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William Wians


I shall argue that, according to Aristotle, the knowledge we may attain is profoundly qualified by our status as human knowers. Throughout the corpus, Aristotle maintains a separation of knowledge at the broadest level into two kinds, human and divine. The separation is not complete—human knowers may enjoy temporarily what god or the gods enjoy on a continuous basis; but the division expresses a fact about humanity's place in the cosmos, one that imposes strict conditions on what we may know, with what degree of certainty, and in what areas. While passages bearing on human knowledge are familiar, looking at them collectively and in comparison with certain other well known Aristotelian doctrines may significantly affect how we understand the goals of his philosophy and why our hopes for reaching them must be limited.

William Onzivu


State centred discourse on international law and human rights often diminishes the obligations of global health institutions in international law to advance health related human rights and as sites for the progressive development and implementation of health rights. The constitution of the World Health Organization (WHO) provides an expansive role for human rights protection and promotion in realizing public health, but WHO has faced hurdles in effectively carrying out this role. Current scholarship continues to underscore the normative challenges facing WHO concerning its limited use of international law including human rights to promote health. This article goes a step further and explores the evolving international legal and institutional basis for WHO’s future direction in strengthening the governance of human rights. It revisits WHO’s evolving and expanding human rights mandate, challenges and prospects within WHO law, the broader United Nations law, policy and practice as well as general international law. Despite the limitations, WHO has evolving institutional mechanisms rooted in international law that comprise a pivotal site for human rights normative and operational work at the global, regional and domestic levels. The article examines these mechanisms and suggests concrete ways and options in which WHO can advance health rights.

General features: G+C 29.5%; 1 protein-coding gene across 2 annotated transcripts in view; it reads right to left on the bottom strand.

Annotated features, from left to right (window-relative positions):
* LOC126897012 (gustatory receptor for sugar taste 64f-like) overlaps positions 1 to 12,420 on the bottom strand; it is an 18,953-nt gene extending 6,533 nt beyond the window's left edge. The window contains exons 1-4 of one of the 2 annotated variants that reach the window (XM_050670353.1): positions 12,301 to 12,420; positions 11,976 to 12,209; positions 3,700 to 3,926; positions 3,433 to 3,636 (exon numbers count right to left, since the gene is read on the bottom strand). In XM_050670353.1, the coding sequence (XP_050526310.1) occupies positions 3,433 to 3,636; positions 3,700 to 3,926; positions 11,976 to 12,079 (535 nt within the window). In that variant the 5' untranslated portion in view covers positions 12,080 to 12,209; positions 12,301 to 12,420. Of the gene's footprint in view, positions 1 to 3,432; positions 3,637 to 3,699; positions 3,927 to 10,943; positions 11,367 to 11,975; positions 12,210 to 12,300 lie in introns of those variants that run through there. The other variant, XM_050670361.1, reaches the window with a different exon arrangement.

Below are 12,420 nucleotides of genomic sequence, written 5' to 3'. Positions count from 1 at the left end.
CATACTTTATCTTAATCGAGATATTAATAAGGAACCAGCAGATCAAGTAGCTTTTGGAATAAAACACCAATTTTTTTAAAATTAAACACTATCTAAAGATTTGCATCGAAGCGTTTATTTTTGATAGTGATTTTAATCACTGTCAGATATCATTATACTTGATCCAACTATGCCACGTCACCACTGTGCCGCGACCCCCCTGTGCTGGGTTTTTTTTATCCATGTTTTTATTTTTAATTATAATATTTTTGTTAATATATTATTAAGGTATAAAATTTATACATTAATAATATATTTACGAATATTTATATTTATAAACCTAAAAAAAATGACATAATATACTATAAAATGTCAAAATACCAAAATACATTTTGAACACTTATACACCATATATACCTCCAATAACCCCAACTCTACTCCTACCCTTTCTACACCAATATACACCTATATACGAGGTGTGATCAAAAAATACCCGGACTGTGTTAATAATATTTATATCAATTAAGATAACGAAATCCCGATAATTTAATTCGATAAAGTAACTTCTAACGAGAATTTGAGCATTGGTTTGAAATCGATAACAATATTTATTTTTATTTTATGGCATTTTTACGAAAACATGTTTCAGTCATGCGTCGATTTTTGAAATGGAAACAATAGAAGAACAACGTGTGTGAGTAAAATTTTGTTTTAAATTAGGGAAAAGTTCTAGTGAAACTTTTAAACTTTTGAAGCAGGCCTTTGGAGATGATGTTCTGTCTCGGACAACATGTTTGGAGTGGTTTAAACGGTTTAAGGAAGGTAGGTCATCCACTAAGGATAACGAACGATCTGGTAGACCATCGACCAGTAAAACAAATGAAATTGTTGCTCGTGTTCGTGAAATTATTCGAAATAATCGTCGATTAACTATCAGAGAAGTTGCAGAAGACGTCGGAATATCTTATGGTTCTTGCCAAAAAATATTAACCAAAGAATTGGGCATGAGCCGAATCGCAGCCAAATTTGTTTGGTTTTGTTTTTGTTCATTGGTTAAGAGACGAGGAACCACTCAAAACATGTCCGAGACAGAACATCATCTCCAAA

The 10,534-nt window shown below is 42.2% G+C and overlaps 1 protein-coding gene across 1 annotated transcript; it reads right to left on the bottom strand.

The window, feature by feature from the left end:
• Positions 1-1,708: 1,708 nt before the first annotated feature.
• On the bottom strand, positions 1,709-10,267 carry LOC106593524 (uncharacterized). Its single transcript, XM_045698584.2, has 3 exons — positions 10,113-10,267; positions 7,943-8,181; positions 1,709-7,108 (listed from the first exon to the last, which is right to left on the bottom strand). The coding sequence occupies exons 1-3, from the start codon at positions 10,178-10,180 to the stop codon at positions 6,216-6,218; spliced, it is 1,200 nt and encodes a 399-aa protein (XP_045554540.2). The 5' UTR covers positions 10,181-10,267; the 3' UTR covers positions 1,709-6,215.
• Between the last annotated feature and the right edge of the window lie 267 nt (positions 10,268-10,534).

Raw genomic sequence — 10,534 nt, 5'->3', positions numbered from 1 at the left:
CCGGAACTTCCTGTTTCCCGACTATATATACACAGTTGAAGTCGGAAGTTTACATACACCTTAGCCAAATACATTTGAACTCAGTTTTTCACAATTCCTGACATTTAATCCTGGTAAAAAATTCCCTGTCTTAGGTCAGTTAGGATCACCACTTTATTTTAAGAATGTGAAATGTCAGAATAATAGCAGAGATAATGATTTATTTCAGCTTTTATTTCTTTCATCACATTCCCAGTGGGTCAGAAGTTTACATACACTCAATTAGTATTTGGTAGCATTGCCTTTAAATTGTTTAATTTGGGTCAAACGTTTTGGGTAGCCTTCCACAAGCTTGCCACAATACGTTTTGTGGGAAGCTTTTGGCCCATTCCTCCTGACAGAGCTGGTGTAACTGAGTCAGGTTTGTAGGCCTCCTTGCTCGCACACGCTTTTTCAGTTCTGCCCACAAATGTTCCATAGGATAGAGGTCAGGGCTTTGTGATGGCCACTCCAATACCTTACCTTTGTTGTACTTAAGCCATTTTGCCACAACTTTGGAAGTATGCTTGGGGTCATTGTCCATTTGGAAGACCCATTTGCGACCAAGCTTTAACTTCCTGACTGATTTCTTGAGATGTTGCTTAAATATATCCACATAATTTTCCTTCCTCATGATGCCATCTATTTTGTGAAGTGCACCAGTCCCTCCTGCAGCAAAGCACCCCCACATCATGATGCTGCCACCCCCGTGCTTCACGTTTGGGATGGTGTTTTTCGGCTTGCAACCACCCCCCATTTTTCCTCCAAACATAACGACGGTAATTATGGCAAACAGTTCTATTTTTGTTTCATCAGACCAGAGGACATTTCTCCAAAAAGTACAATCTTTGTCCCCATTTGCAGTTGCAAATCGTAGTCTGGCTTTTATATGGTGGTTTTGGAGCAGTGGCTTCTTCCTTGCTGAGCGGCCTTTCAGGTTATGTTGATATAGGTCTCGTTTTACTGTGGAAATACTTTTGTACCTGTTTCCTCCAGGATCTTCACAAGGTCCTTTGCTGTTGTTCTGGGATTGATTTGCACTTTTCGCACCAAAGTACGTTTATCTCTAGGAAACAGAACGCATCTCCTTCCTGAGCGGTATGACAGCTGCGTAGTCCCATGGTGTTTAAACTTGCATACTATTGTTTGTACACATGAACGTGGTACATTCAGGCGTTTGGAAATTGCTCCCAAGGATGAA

Edited by William Cummings

Beginning in the 1630s, a series of annalists at the main courts of Makassar began keeping records with dated entries that recorded a wide variety of specific historical information about a wide variety of topics, including the births and deaths of notable individuals, the actions of rulers, the spread of Islam, trade and diplomacy, the built environment, ritual activity, warfare, internal political struggles, social and kinship relations, eclipses and comets, and more. These Lontaraq bilang were a clear departure in form and function from the genealogically-structured chronicles being composed about the ruling families of Gowa and Talloq in the same era. By the end of 1751, nearly 2400 entries had been completed.
These records are a rich lode of information for scholars interested in virtually any aspect of life in premodern Makassar, and are a rare and precious resource for scholars of Southeast Asia. This is the first English translation and annotation of the annals.
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William Cummings